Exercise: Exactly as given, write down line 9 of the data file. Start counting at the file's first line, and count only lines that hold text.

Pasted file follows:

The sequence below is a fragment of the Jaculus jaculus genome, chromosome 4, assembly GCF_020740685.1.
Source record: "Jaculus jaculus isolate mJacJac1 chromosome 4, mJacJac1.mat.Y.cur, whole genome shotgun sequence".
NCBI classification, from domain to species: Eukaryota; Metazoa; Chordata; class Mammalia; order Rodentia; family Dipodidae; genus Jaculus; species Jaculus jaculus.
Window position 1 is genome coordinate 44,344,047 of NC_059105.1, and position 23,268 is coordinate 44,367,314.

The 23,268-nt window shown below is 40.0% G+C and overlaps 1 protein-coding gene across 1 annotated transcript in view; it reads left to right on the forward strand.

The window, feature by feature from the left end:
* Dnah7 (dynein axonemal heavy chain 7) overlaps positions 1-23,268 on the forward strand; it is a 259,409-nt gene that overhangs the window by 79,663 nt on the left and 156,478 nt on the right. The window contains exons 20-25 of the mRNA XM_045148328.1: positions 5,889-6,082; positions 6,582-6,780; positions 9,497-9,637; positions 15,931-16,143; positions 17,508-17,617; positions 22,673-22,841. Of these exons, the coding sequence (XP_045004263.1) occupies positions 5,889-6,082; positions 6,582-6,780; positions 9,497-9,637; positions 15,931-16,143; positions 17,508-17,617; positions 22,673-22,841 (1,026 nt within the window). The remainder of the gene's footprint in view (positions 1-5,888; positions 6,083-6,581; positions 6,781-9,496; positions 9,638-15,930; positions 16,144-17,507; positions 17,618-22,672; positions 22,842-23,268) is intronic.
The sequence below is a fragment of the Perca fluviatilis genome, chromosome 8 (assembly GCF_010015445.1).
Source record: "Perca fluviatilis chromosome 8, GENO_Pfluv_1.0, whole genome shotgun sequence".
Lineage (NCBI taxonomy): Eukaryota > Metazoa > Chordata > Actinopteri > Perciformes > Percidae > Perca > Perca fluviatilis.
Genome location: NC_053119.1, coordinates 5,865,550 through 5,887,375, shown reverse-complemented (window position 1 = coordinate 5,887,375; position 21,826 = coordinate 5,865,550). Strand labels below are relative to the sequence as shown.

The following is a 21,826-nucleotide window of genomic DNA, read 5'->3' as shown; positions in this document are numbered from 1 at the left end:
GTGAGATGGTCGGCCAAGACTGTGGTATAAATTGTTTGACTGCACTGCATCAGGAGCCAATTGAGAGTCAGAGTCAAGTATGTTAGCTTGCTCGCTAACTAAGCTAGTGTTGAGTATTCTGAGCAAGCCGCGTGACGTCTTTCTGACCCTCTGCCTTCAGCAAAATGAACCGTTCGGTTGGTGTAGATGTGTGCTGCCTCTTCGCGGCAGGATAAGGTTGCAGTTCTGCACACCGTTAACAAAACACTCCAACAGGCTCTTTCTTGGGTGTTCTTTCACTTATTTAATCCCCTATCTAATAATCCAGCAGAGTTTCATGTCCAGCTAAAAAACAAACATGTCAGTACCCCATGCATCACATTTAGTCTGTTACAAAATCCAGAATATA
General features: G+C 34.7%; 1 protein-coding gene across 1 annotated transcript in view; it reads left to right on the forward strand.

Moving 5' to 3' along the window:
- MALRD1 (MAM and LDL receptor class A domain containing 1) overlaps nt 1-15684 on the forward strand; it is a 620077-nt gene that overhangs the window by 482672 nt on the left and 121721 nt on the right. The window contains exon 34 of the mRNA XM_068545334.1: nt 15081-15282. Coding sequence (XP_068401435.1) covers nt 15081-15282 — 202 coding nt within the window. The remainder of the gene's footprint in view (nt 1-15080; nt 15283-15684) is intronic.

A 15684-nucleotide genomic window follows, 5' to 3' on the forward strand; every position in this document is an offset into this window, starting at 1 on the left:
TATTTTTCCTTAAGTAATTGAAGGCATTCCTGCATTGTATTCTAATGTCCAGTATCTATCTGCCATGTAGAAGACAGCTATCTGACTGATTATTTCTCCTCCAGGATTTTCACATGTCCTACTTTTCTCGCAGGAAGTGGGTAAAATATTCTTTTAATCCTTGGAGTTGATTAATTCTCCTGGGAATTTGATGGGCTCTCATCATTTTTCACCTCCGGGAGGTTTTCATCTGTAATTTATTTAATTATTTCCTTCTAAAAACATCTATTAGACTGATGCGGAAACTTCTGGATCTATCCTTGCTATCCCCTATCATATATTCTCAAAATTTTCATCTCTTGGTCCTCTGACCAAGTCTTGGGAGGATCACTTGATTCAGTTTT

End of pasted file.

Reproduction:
Source record: "Perca fluviatilis chromosome 8, GENO_Pfluv_1.0, whole genome shotgun sequence".